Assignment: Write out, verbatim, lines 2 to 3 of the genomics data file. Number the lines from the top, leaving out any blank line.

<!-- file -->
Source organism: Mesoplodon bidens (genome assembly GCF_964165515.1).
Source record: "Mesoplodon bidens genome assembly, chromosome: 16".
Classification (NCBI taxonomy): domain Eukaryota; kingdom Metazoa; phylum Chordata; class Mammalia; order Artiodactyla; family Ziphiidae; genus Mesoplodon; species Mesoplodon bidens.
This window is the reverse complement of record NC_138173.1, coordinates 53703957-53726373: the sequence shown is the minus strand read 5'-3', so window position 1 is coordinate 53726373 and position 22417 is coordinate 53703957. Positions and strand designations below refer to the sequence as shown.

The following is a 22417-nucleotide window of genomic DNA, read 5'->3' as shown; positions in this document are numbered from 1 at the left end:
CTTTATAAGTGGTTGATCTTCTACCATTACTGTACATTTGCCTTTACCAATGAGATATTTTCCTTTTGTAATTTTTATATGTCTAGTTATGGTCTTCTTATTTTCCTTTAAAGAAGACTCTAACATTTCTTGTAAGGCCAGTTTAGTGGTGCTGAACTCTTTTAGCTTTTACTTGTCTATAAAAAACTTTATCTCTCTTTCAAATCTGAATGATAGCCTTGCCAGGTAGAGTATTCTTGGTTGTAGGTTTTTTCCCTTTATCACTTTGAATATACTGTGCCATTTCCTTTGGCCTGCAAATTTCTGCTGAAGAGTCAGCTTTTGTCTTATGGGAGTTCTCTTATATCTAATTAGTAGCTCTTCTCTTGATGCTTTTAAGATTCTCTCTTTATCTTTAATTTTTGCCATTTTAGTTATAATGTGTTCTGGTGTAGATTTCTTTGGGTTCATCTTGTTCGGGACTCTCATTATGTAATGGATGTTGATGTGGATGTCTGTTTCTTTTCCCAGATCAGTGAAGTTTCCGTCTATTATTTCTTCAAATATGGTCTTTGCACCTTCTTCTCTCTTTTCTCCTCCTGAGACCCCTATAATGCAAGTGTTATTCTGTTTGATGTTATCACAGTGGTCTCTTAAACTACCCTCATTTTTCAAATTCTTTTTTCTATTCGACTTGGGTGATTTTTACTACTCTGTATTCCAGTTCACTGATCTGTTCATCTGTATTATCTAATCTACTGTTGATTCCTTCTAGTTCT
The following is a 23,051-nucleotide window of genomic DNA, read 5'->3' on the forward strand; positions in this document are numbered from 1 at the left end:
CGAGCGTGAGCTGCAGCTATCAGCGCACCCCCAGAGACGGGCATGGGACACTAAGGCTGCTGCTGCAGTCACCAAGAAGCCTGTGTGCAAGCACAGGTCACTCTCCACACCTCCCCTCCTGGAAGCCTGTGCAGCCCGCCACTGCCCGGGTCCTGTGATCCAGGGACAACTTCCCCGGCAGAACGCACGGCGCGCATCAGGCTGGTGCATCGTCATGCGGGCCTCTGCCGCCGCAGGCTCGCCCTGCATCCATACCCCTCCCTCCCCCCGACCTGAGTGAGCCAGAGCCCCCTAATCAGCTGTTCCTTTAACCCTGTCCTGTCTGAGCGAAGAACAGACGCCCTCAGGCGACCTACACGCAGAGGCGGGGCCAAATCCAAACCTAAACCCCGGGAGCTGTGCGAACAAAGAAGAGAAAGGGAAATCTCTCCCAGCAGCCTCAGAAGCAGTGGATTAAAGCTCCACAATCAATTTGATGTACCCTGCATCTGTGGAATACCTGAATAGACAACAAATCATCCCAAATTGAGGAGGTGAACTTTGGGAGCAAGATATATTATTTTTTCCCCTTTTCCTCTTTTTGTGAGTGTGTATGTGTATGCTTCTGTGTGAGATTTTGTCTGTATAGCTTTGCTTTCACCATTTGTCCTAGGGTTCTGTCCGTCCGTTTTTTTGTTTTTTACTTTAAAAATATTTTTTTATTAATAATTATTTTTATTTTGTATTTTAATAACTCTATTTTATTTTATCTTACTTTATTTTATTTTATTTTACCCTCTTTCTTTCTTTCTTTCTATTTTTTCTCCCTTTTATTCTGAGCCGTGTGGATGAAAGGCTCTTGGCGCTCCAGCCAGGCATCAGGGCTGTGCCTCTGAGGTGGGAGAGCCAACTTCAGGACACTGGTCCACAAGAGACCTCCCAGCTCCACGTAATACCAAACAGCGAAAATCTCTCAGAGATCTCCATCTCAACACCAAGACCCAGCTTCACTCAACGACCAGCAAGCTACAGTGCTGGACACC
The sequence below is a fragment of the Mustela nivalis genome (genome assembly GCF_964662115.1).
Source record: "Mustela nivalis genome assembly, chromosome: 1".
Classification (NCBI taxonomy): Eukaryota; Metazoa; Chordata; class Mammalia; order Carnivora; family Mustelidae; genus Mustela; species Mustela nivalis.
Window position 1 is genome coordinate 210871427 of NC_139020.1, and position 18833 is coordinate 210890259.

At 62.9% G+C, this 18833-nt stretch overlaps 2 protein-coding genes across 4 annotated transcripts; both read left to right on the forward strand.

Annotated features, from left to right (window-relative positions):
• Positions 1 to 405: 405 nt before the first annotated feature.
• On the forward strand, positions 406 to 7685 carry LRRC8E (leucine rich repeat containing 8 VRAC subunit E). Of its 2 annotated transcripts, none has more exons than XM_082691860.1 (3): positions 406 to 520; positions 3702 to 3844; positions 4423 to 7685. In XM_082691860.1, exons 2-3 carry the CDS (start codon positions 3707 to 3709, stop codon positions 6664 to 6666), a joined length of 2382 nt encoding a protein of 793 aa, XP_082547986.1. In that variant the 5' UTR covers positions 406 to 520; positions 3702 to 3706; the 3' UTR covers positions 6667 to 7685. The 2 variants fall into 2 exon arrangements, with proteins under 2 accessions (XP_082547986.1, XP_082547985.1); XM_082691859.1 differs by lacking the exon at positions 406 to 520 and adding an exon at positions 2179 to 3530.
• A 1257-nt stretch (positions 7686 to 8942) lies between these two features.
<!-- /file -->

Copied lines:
Source record: "Mesoplodon bidens genome assembly, chromosome: 16".
Classification (NCBI taxonomy): domain Eukaryota; kingdom Metazoa; phylum Chordata; class Mammalia; order Artiodactyla; family Ziphiidae; genus Mesoplodon; species Mesoplodon bidens.